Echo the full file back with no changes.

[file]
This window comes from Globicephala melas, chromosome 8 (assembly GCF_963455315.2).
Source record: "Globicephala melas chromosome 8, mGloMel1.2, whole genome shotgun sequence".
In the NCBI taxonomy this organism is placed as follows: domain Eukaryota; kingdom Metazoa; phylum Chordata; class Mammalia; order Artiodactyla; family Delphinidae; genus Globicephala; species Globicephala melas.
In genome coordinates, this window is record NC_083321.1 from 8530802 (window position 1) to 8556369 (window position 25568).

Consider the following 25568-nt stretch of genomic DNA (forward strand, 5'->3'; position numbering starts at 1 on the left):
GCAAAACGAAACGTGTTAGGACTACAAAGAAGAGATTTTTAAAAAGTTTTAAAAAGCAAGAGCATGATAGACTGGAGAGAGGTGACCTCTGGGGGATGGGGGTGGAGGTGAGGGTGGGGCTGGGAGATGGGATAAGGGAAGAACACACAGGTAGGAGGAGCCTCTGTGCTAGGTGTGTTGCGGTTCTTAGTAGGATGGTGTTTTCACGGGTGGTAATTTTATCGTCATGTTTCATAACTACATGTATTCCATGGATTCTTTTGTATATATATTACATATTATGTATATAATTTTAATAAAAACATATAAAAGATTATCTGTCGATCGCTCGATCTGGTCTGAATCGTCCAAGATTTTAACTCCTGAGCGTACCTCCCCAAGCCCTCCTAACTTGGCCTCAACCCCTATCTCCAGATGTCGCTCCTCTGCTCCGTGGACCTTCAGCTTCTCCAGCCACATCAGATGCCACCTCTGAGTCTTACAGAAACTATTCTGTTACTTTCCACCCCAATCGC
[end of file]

This window comes from Globicephala melas, chromosome 8 (assembly GCF_963455315.2).
Source record: "Globicephala melas chromosome 8, mGloMel1.2, whole genome shotgun sequence".
In the NCBI taxonomy this organism is placed as follows: domain Eukaryota; kingdom Metazoa; phylum Chordata; class Mammalia; order Artiodactyla; family Delphinidae; genus Globicephala; species Globicephala melas.
In genome coordinates, this window is record NC_083321.1 from 8530802 (window position 1) to 8556369 (window position 25568).

Consider the following 25568-nt stretch of genomic DNA (forward strand, 5'->3'; position numbering starts at 1 on the left):
GCAAAACGAAACGTGTTAGGACTACAAAGAAGAGATTTTTAAAAAGTTTTAAAAAGCAAGAGCATGATAGACTGGAGAGAGGTGACCTCTGGGGGATGGGGGTGGAGGTGAGGGTGGGGCTGGGAGATGGGATAAGGGAAGAACACACAGGTAGGAGGAGCCTCTGTGCTAGGTGTGTTGCGGTTCTTAGTAGGATGGTGTTTTCACGGGTGGTAATTTTATCGTCATGTTTCATAACTACATGTATTCCATGGATTCTTTTGTATATATATTACATATTATGTATATAATTTTAATAAAAACATATAAAAGATTATCTGTCGATCGCTCGATCTGGTCTGAATCGTCCAAGATTTTAACTCCTGAGCGTACCTCCCCAAGCCCTCCTAACTTGGCCTCAACCCCTATCTCCAGATGTCGCTCCTCTGCTCCGTGGACCTTCAGCTTCTCCAGCCACATCAGATGCCACCTCTGAGTCTTACAGAAACTATTCTGTTACTTTCCACCCCAATCGC